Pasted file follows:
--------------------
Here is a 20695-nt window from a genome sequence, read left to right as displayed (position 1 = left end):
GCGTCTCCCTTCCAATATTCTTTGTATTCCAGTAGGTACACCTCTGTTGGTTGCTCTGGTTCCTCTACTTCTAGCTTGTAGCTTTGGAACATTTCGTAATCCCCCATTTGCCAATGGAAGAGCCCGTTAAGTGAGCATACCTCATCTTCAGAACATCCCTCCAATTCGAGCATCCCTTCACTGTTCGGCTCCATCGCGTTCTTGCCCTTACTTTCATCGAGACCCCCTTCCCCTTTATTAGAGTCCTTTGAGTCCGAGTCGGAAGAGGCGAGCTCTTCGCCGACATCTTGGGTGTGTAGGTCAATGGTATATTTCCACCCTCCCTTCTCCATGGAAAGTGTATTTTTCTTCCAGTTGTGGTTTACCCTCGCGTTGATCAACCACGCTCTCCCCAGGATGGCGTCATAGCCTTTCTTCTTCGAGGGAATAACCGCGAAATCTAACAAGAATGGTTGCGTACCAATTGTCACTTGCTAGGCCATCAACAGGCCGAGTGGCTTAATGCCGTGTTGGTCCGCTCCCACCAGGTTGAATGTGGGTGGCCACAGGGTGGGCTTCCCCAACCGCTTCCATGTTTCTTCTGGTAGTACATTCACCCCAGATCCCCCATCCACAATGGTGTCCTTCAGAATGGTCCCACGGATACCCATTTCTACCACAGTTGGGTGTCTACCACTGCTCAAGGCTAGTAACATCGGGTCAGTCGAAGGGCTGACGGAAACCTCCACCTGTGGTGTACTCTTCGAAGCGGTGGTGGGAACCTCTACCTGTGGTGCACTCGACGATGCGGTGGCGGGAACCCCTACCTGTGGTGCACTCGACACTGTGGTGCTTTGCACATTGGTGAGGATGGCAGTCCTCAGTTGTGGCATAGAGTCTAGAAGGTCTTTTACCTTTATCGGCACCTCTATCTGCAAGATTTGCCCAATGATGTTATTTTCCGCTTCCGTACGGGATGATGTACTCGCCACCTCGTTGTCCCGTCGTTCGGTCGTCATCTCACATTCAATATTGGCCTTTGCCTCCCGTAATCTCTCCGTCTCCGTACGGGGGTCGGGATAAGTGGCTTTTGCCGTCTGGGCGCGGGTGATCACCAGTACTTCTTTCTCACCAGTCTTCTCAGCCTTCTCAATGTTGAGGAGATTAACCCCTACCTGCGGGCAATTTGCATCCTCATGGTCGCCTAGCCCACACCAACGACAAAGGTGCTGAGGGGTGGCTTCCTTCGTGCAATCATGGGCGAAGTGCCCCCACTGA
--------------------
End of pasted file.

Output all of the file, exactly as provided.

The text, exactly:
Here is a 20695-nt window from a genome sequence, read left to right as displayed (position 1 = left end):
GCGTCTCCCTTCCAATATTCTTTGTATTCCAGTAGGTACACCTCTGTTGGTTGCTCTGGTTCCTCTACTTCTAGCTTGTAGCTTTGGAACATTTCGTAATCCCCCATTTGCCAATGGAAGAGCCCGTTAAGTGAGCATACCTCATCTTCAGAACATCCCTCCAATTCGAGCATCCCTTCACTGTTCGGCTCCATCGCGTTCTTGCCCTTACTTTCATCGAGACCCCCTTCCCCTTTATTAGAGTCCTTTGAGTCCGAGTCGGAAGAGGCGAGCTCTTCGCCGACATCTTGGGTGTGTAGGTCAATGGTATATTTCCACCCTCCCTTCTCCATGGAAAGTGTATTTTTCTTCCAGTTGTGGTTTACCCTCGCGTTGATCAACCACGCTCTCCCCAGGATGGCGTCATAGCCTTTCTTCTTCGAGGGAATAACCGCGAAATCTAACAAGAATGGTTGCGTACCAATTGTCACTTGCTAGGCCATCAACAGGCCGAGTGGCTTAATGCCGTGTTGGTCCGCTCCCACCAGGTTGAATGTGGGTGGCCACAGGGTGGGCTTCCCCAACCGCTTCCATGTTTCTTCTGGTAGTACATTCACCCCAGATCCCCCATCCACAATGGTGTCCTTCAGAATGGTCCCACGGATACCCATTTCTACCACAGTTGGGTGTCTACCACTGCTCAAGGCTAGTAACATCGGGTCAGTCGAAGGGCTGACGGAAACCTCCACCTGTGGTGTACTCTTCGAAGCGGTGGTGGGAACCTCTACCTGTGGTGCACTCGACGATGCGGTGGCGGGAACCCCTACCTGTGGTGCACTCGACACTGTGGTGCTTTGCACATTGGTGAGGATGGCAGTCCTCAGTTGTGGCATAGAGTCTAGAAGGTCTTTTACCTTTATCGGCACCTCTATCTGCAAGATTTGCCCAATGATGTTATTTTCCGCTTCCGTACGGGATGATGTACTCGCCACCTCGTTGTCCCGTCGTTCGGTCGTCATCTCACATTCAATATTGGCCTTTGCCTCCCGTAATCTCTCCGTCTCCGTACGGGGGTCGGGATAAGTGGCTTTTGCCGTCTGGGCGCGGGTGATCACCAGTACTTCTTTCTCACCAGTCTTCTCAGCCTTCTCAATGTTGAGGAGATTAACCCCTACCTGCGGGCAATTTGCATCCTCATGGTCGCCTAGCCCACACCAACGACAAAGGTGCTGAGGGGTGGCTTCCTTCGTGCAATCATGGGCGAAGTGCCCCCACTGA